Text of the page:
Development Arrested

In the landscape of television, there are mistakes (Cancelling Family Guy), tragedies (Cancelling Firefly), and then tragic mistakes.

Yes, this is the apparent “it” for Arrested Development, the award winning sitcom. With the episode order reduced from 22 to 13, a fourth season on Fox is unlikely at best, the leap to a fourth season on another network requires alignement of several flaming hoops, and cable is out of the question for a show with such high-profile (and talented) actors. The only way this show will brb is a response to it like the response to Family Guy (resurrected on Fox) or Firefly (resurrected in feature-film form): DVD sales. All the fandom in the world did not save those universes from their black holes, it was DVD sales. But, I’m not campaigning for reinstatement yet, I’m just reporting the reporting of news.

Anyways, the show. I’m not surprised it wasn’t a big hit. The hand-held camera, huge main cast, lack of obvious punchlines/laugh track, and somewhat awkward episode format, will lead my perception of the general public to just not get it. It took me a few episodes to get it, and a few more to appreciate it after getting it. The lead actor, Jason Bateman, played mostly the straight man, even though he did have some blindingly hilarious moments, and straight-men have been traditionally relegated to recurring roles (or at least not-at-all-lead roles). With the exception of Portia Di Rossi, there were no downright hotties, female or male. No doubt the humour was off-the-wall at its tamest, and the characters round as… circles, to catch Nielsen ratings (who’s problems are another issue), you have to be obvious, sexy, or placed smack-dab in the middle of The Simpsons, King of the Hill, The Simpsons, and the ressurected Family Guy. And while none of those necessitate a bad show, their absense excludes many good ones.

No doubt, Arrested will linger in the creative minds of a generation, though. It has the potential to come back, if treated properly by both its fans and its network. But even if it doesn’t, I beleive we’ll see its impact on situational comedy in coming seasons.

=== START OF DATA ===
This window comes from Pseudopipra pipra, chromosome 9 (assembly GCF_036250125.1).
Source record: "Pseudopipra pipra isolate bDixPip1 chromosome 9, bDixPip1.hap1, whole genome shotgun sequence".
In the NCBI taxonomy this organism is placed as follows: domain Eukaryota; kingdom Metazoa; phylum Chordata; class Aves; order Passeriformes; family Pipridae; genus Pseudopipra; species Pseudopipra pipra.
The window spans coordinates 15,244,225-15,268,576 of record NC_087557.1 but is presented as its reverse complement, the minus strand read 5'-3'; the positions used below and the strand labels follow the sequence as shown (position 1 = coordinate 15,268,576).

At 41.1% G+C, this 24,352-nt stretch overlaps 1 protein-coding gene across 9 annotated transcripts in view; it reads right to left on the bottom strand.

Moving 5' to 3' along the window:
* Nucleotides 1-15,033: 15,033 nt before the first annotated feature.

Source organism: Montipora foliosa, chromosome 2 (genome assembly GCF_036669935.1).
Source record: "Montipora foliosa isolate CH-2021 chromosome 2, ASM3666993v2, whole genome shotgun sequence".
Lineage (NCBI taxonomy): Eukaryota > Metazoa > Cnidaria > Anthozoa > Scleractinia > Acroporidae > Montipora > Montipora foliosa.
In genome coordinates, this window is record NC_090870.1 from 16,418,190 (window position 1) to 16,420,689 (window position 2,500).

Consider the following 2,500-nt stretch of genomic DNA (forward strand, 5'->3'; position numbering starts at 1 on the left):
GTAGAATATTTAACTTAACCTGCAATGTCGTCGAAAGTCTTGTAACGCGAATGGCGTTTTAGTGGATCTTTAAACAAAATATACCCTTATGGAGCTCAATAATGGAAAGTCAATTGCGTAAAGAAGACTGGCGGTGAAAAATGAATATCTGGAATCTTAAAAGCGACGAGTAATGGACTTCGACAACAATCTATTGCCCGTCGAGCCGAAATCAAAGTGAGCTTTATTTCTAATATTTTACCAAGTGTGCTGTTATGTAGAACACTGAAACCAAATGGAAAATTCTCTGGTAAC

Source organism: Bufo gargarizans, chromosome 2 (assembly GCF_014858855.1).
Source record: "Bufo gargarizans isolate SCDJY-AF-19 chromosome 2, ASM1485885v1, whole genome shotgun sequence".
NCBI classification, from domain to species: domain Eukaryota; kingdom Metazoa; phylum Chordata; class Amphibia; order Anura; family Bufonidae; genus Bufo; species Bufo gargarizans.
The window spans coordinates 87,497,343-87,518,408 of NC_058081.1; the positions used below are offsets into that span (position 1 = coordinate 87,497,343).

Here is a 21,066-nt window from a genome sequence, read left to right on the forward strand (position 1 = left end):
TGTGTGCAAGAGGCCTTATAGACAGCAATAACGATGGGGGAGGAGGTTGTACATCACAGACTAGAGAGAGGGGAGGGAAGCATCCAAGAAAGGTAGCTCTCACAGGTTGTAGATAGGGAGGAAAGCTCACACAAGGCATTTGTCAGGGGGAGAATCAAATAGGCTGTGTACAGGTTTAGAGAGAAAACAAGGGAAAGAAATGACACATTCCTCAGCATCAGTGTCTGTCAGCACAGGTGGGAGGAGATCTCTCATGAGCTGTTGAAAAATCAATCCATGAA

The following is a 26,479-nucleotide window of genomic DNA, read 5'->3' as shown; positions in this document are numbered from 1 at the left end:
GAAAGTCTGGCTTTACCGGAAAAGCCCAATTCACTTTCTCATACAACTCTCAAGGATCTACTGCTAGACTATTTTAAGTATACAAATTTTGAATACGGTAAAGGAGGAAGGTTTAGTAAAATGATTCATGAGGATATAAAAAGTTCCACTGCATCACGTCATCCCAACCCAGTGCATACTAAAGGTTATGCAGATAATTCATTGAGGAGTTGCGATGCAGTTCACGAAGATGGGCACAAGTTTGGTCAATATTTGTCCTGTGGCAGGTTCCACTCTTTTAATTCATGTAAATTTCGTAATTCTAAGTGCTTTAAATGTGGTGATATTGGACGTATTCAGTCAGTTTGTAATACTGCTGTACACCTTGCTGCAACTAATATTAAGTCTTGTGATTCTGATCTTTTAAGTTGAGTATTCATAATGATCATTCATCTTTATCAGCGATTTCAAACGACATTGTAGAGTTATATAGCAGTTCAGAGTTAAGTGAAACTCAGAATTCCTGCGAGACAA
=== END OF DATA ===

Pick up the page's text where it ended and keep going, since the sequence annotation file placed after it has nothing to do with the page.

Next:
Oh well, time enjoy a GRE Mathematics (Rescaled) Subject Test.

4 Comments »

  1. Hart Said,

    November 12, 2005 @ 1:04

    A cable pick-up is certainly not out of the question based on this show’s star quotient….none of the show’s actors is a mega-star, certainly no larger than any of the stars on “SATC” or “The Sopranos.” This show *made* stars out of a number of unknowns and never-weres. Anyhow, most of the second season post-episode 4 was terrible (mediocre at best)–forced and too self-aware–and the third wasn’t much better (until this past Sunday’s, which was suprisingly decent).

  2. Zubin Said,

    November 12, 2005 @ 14:41

    I guess by cable I meant non-premium cable. If it reappeared on HBO or Showtime, that would be cool.

  3. Nik Said,

    November 13, 2005 @ 10:09

    This show is funny in the way that Monty Python is funny. Most people don’t get it because they don’t pay attention often enough to find the jokes. It is too quick for the general public, I think. I, personally, really appreciate Arrested Development because of the way that it handles humour. Absurdity at its finest if you ask me. I like that the show is aware of itself. I like that the actors are (un)known. I like that Ron Howard narrates the whole thing. One of my favorite jokes is that former Happy days actors play lawyers. It’s a shame it doesn’t get more viewers. But then, I guess I don’t really count, I record it and watch it later. This doesn’t really help the show either. DAMN.

  4. Zubin Said,

    November 14, 2005 @ 1:19

    True, it is truly absurd. Also don’t feel bad Nik, unless you are weird and fill out a Nielsen ratings journal thing, you don’t really count anyways (:

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